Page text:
Scott Pattison, PhD, is a Research Scientist at TERC. He has been studying and supporting STEM education and learning since 2003, as an educator, program and exhibit developer, evaluator, and researcher. His current work focuses on engagement, learning, and interest and identity development in free-choice and out-of-school environments, including museums, community-based organizations, and everyday settings. He has led numerous informal STEM education research projects and initiatives, including Head Start on Engineering, Storybook STEM, Math in Making, and REVEAL.
Smirla Ramos Montañez, PhD, is a bilingual (Spanish/English) and bicultural (Puerto Rican/American) Family STEM Learning Researcher at TERC. She has led and supported a variety of projects, including program and exhibit evaluation as well as STEM education research designed to provide accessible, culturally relevant, and engaging experiences for diverse audiences. She is currently the PI of the Diálogos project, which will engage parents as research partners to explore how we can leverage informal family engineering activities to support the development of executive function skills for preschool-age children from Latinx families.
Gina Svarovsky, PhD, is an Associate Professor of the Practice at the University of Notre Dame Center for STEM Education. For nearly two decades, she has been interested in how young people learn science and engineering in both formal and informal learning environments. Specifically, her research interests are focused on exploring how youth from traditionally minoritized and non-dominant populations in engineering are able to develop engineering skills, knowledge, and ways of thinking as a result of participating in a variety of learning experiences. In addition to helping to collaborate with the other authors on the leadership of Head Start on Engineering and Storybook STEM, she currently leads the REACH-ECE project, which focuses on exploring how the different elements of engineering activity kits can catalyze engineering engagement for young children and their families.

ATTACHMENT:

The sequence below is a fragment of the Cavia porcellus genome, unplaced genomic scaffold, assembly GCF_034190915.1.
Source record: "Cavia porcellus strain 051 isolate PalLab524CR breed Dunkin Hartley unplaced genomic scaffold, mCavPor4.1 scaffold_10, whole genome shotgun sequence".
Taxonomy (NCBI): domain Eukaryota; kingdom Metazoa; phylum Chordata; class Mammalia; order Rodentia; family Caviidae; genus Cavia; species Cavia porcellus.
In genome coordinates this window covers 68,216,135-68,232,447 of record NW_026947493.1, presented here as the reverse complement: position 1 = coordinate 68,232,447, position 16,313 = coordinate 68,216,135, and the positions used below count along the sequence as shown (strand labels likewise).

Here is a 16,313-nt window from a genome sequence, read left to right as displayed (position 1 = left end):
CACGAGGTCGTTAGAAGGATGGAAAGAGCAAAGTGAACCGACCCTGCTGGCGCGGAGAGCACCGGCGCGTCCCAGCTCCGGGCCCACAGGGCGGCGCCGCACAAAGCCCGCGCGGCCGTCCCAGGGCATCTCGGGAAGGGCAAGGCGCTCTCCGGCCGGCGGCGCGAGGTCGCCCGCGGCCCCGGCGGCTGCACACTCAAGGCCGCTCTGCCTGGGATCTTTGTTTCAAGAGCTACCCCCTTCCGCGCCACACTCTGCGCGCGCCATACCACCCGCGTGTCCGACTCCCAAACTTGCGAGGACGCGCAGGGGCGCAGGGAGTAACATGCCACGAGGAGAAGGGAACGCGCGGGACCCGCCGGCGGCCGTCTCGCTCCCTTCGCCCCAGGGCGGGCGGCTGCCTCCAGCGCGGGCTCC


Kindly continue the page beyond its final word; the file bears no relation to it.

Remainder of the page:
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Bix, A. S. (2002). Equipped for life: Gendered technical training and consumerism in home economics, 1920-1980. Technology and Culture, 43(4), 728–754.
Calabrese Barton, A., Greenberg, D., Kim, W. J., Brien, S., Roby, R., Balzer, M., Turner, C., & Archer, L. (2021). Disruptive moments as opportunities towards justice‐oriented pedagogical practice in Informal Science Learning. Science Education, sce.21682. https://doi.org/10.1002/sce.21682
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Cunningham, C. M. (2018). Engineering in elementary STEM education: Curriculum design, instruction, learning, and assessment. Teachers College Press.